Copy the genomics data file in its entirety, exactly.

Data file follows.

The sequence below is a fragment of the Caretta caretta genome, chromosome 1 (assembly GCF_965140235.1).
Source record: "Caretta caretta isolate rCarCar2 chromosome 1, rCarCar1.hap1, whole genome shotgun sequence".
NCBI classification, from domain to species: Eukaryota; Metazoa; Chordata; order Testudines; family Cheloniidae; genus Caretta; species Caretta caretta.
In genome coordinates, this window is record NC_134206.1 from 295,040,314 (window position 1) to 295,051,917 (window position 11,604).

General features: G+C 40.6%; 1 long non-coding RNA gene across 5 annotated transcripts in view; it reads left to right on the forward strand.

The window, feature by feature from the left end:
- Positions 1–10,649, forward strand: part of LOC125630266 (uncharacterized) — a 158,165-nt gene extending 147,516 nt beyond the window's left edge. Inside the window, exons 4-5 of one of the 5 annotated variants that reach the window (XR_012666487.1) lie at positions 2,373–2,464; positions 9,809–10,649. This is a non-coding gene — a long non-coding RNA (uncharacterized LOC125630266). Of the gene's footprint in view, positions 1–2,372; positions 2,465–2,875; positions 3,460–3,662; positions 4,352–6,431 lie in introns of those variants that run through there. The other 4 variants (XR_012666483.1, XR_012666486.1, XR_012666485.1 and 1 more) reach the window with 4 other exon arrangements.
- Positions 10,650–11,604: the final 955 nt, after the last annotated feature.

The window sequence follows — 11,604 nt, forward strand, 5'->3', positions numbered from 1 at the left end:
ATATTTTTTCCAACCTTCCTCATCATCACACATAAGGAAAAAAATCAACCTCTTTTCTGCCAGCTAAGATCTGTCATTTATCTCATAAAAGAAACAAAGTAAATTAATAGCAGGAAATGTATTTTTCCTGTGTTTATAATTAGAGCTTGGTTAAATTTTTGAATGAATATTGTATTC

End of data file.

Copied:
The sequence below is a fragment of the Caretta caretta genome, chromosome 1 (assembly GCF_965140235.1).
Source record: "Caretta caretta isolate rCarCar2 chromosome 1, rCarCar1.hap1, whole genome shotgun sequence".
NCBI classification, from domain to species: Eukaryota; Metazoa; Chordata; order Testudines; family Cheloniidae; genus Caretta; species Caretta caretta.
In genome coordinates, this window is record NC_134206.1 from 295,040,314 (window position 1) to 295,051,917 (window position 11,604).

General features: G+C 40.6%; 1 long non-coding RNA gene across 5 annotated transcripts in view; it reads left to right on the forward strand.

The window, feature by feature from the left end:
- Positions 1–10,649, forward strand: part of LOC125630266 (uncharacterized) — a 158,165-nt gene extending 147,516 nt beyond the window's left edge. Inside the window, exons 4-5 of one of the 5 annotated variants that reach the window (XR_012666487.1) lie at positions 2,373–2,464; positions 9,809–10,649. This is a non-coding gene — a long non-coding RNA (uncharacterized LOC125630266). Of the gene's footprint in view, positions 1–2,372; positions 2,465–2,875; positions 3,460–3,662; positions 4,352–6,431 lie in introns of those variants that run through there. The other 4 variants (XR_012666483.1, XR_012666486.1, XR_012666485.1 and 1 more) reach the window with 4 other exon arrangements.
- Positions 10,650–11,604: the final 955 nt, after the last annotated feature.

The window sequence follows — 11,604 nt, forward strand, 5'->3', positions numbered from 1 at the left end:
ATATTTTTTCCAACCTTCCTCATCATCACACATAAGGAAAAAAATCAACCTCTTTTCTGCCAGCTAAGATCTGTCATTTATCTCATAAAAGAAACAAAGTAAATTAATAGCAGGAAATGTATTTTTCCTGTGTTTATAATTAGAGCTTGGTTAAATTTTTGAATGAATATTGTATTC